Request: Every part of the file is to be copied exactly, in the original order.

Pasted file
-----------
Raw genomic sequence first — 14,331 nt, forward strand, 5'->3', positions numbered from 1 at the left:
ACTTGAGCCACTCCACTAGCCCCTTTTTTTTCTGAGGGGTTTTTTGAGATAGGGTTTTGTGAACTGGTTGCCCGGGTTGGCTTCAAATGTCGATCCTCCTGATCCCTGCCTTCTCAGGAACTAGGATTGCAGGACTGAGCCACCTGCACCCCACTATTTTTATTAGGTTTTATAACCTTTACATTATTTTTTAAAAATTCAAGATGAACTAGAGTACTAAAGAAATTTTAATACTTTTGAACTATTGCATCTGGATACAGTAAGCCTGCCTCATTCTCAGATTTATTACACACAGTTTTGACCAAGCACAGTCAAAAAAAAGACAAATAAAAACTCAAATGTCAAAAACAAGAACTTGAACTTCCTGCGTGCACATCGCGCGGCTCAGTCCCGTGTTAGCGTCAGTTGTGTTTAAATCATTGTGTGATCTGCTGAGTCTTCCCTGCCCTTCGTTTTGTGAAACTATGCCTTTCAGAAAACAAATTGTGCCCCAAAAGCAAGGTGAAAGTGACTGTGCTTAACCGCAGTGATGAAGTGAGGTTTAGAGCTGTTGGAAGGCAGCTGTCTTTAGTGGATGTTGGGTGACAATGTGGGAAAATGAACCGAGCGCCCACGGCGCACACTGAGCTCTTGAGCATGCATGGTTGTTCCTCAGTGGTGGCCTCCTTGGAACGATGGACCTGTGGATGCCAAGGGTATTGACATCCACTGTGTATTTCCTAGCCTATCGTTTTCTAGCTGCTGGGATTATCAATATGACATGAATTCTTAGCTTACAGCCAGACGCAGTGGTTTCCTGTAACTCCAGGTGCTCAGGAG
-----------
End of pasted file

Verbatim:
Raw genomic sequence first — 14,331 nt, forward strand, 5'->3', positions numbered from 1 at the left:
ACTTGAGCCACTCCACTAGCCCCTTTTTTTTCTGAGGGGTTTTTTGAGATAGGGTTTTGTGAACTGGTTGCCCGGGTTGGCTTCAAATGTCGATCCTCCTGATCCCTGCCTTCTCAGGAACTAGGATTGCAGGACTGAGCCACCTGCACCCCACTATTTTTATTAGGTTTTATAACCTTTACATTATTTTTTAAAAATTCAAGATGAACTAGAGTACTAAAGAAATTTTAATACTTTTGAACTATTGCATCTGGATACAGTAAGCCTGCCTCATTCTCAGATTTATTACACACAGTTTTGACCAAGCACAGTCAAAAAAAAGACAAATAAAAACTCAAATGTCAAAAACAAGAACTTGAACTTCCTGCGTGCACATCGCGCGGCTCAGTCCCGTGTTAGCGTCAGTTGTGTTTAAATCATTGTGTGATCTGCTGAGTCTTCCCTGCCCTTCGTTTTGTGAAACTATGCCTTTCAGAAAACAAATTGTGCCCCAAAAGCAAGGTGAAAGTGACTGTGCTTAACCGCAGTGATGAAGTGAGGTTTAGAGCTGTTGGAAGGCAGCTGTCTTTAGTGGATGTTGGGTGACAATGTGGGAAAATGAACCGAGCGCCCACGGCGCACACTGAGCTCTTGAGCATGCATGGTTGTTCCTCAGTGGTGGCCTCCTTGGAACGATGGACCTGTGGATGCCAAGGGTATTGACATCCACTGTGTATTTCCTAGCCTATCGTTTTCTAGCTGCTGGGATTATCAATATGACATGAATTCTTAGCTTACAGCCAGACGCAGTGGTTTCCTGTAACTCCAGGTGCTCAGGAG